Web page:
The source selection authority adopted the SSAC's recommendation and documented his reasons for selecting ITT. The Army made award to ITT on July 29. Between August 5 and 12, these protests were filed. On August 12, the Army approved a determination to proceed with performance of the contract, notwithstanding the protests.
The protesters first assert that the wide disparity between the offerors' proposed costs shows that the RFP did not adequately set forth the Army's requirements, particularly with regard to staffing. The protesters claim that the Army should have revealed the required manning levels and that the failure to do so resulted in offerors competing on an unequal basis.
An agency generally is not required to disclose its preferred staffing or manning level in the solicitation, and it is not improper for an agency to evaluate either technical or cost proposals for adequacy against an undisclosed reasonable estimate of appropriate manning, provided the RFP notifies offerors that staffing is an area of evaluation. See Intelcom Support Servs., Inc., supra; P.E. Sys., Inc., B-249033.2, Dec. 14, 1992, 92-2 CPD Para. 409.
Here, the RFP specifically put offerors on notice that staffing was a critical area of evaluation. Offerors were required to describe the number of personnel that would perform the work and were advised that deficient resources or unrealistic costs could result in the rejection of their proposals. The undisclosed IGE, which included manning levels, reflected the agency's judgment of what the contract should cost based upon the Army's on-site experience with personnel, equipment, and services at Camp Doha; the protesters have not shown, nor can we find, that the IGE was not a reasonable reflection of the agency's requirements. See Aerostat Servs. Partnership, B-244939.2, Jan. 15, 1992, 92-1 CPD Para. 71. In these circumstances, we find no reason to question the Army's use of a reasonably based, undisclosed manning model to assess the adequacy of the protesters' proposed manning levels and the realism of their proposed costs.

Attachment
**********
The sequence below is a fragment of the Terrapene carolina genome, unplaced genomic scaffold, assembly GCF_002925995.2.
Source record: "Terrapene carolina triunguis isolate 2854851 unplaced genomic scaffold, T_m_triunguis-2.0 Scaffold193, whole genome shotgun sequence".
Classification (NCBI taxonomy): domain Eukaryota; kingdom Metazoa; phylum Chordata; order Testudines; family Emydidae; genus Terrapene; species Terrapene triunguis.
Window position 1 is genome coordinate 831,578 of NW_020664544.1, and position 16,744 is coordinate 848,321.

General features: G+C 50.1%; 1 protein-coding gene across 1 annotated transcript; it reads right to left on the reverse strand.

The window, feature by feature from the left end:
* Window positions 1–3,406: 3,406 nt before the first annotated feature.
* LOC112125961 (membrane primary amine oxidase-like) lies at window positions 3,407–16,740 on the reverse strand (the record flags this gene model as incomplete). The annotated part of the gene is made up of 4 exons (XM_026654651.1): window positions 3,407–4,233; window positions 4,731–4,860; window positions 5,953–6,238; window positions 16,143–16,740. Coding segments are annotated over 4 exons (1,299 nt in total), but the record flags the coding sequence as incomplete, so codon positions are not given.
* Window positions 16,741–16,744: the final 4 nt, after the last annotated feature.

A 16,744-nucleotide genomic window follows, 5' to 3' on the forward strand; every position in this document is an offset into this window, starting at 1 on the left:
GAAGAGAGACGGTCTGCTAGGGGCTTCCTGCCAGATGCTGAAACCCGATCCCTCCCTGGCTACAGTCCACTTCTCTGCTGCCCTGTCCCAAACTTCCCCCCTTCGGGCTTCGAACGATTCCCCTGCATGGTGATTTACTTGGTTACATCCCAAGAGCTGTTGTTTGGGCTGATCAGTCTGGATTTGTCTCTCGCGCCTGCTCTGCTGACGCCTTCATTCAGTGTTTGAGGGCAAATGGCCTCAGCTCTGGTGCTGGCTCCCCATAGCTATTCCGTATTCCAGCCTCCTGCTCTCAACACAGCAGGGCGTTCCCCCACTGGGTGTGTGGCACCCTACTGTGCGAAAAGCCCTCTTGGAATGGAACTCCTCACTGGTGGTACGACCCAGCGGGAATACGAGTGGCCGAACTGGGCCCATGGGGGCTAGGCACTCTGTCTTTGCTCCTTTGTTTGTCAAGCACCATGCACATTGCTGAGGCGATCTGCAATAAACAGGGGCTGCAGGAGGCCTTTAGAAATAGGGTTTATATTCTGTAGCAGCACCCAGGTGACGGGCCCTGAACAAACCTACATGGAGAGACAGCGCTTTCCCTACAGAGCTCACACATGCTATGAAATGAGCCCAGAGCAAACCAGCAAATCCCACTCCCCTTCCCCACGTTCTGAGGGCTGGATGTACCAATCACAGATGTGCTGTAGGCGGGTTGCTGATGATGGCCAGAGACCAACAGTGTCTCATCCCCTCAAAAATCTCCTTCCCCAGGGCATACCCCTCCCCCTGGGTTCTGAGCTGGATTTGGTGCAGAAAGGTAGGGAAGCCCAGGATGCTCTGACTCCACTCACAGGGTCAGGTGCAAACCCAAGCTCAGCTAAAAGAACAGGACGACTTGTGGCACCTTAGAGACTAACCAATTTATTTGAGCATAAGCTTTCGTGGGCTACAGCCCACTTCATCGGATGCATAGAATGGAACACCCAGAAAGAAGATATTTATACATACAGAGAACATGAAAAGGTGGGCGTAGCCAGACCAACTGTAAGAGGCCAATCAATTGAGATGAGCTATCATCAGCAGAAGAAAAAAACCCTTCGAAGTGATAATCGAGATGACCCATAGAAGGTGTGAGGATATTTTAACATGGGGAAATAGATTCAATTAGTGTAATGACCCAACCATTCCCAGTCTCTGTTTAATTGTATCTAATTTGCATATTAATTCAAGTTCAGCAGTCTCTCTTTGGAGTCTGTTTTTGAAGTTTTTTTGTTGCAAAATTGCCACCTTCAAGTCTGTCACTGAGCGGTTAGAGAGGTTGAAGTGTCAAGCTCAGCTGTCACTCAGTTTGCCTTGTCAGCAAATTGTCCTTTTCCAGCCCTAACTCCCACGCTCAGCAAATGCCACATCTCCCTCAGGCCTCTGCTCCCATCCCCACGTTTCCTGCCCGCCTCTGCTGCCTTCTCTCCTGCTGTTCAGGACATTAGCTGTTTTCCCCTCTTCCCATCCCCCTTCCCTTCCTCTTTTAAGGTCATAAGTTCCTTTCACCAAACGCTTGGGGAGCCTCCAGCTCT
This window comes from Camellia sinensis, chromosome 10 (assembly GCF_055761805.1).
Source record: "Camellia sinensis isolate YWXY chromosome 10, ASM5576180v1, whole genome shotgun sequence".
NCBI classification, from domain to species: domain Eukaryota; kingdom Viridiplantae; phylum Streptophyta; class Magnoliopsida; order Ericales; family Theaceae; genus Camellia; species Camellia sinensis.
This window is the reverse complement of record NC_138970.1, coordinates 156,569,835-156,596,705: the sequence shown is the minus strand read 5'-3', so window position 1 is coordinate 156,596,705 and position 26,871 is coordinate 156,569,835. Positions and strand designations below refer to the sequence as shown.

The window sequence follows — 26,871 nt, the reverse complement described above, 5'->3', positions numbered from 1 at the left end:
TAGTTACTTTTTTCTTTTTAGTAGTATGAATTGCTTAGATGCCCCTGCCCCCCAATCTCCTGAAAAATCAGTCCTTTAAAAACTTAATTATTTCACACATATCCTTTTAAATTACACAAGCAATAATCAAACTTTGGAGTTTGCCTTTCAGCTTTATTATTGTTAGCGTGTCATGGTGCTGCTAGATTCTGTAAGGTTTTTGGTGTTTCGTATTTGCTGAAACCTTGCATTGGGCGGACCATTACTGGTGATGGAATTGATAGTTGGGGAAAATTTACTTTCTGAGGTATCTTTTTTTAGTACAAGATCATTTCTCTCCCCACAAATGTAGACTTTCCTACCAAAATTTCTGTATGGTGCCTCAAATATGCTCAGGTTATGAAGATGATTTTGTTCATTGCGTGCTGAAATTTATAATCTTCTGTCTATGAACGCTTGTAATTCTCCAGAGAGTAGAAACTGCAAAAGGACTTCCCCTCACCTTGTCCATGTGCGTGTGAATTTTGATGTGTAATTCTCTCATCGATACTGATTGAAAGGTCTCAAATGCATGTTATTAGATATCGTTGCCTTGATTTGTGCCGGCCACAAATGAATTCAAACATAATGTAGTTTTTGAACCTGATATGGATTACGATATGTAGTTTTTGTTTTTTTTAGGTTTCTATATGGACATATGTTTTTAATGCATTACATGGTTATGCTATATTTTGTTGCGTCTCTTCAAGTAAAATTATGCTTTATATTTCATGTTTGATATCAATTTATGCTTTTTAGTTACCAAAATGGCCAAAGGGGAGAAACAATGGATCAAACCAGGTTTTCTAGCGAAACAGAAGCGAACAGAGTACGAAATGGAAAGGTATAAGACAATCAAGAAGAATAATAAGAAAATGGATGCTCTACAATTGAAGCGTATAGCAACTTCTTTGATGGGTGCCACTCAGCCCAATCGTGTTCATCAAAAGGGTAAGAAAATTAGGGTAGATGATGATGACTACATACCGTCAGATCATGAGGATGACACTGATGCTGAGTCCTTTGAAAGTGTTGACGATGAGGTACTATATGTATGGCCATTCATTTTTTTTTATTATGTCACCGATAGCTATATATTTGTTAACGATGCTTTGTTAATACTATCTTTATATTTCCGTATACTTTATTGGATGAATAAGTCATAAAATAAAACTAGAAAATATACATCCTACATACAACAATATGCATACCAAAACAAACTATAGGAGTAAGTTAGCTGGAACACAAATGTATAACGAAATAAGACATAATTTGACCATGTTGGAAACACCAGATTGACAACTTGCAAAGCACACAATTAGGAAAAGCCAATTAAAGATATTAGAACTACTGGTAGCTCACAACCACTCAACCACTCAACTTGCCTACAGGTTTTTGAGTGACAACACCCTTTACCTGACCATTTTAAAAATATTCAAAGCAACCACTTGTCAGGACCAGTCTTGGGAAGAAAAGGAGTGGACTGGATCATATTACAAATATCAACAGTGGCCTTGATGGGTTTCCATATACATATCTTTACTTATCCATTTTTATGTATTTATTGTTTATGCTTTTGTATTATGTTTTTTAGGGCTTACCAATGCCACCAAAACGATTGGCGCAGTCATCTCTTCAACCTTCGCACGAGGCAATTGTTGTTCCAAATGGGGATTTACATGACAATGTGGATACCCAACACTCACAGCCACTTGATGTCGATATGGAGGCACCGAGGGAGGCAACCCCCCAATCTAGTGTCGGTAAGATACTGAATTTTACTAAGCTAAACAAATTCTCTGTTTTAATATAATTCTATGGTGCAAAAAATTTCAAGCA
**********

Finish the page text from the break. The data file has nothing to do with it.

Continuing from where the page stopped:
Although the protesters make much of the disparity in offerors' proposed staffing levels and costs, it is apparent that this was simply the result of the different technical approaches proposed by each offeror to meet the statement of work. Given the latitude granted to offerors to design a technical approach to meet requirements, such a result is not unusual and does not, by itself, reflect any inadequacy in the RFP.
The protesters next argue that the Army improperly determined that ITT's BAFO represented the best value, in that ITT's proposal was scored only slightly higher technically as compared to the other competitive range proposals while its most probable cost was not the lowest. In this regard, the protesters maintain that the Army could not reasonably conclude that ITT's small numerical technical superiority was worth the up to $22 million in additional cost, given the RFP's evaluation scheme, which accorded only slightly more importance to technical "quality." DynCorp, the incumbent contractor, argues that its proposal was the best value, given the emphasis on staffing concerns, because DynCorp's manning levels and mixes were actually the closest match to the Army's needs, and its probable cost most closely matched the IGE.
Source selection officials in negotiated procurements have broad discretion in determining the manner and extent to which they will make use of the technical and cost evaluation results. Grey Advertising, Inc., 55 Comp.Gen. 1111 (1976), 76-1 CPD Para. 325. Agencies may make cost/technical tradeoffs in deciding between competing proposals; the propriety of such a tradeoff turns not on the difference in technical scores or ratings per se, but on whether the selection official's judgment concerning the significance of that difference was reasonable and adequately justified in light of the RFP evaluation scheme. TRI-COR Indus., Inc., B-252366.3, Aug. 25, 1993, 93-2 CPD Para. 137. It is not our function to independently evaluate proposals and substitute our judgment for that of the agency, so we will review the agency's justification based upon its rationality and consistency with the established evaluation factors. General Servs. Eng'g, Inc., B-245458, Jan. 9, 1992, 92-1 CPD 336.
Based on our review and as discussed further below, we cannot conclude that the Army acted unreasonably in determining that ITT's highest technically rated proposal with the third lowest most probable cost represented the best value to the government. The Army considered ITT's proposal to be clearly technically superior to the other proposals, notwithstanding the close proximity in numerical scores. The SSAC source selection authority found that the compression of the technical point scores was caused by the multitude of evaluated areas and the conservative approach taken by the evaluators; in light of the evaluators' narrative comments, it did not consider the proposals to be essentially equal and found that ITT's 2-point advantage represented real technical superiority.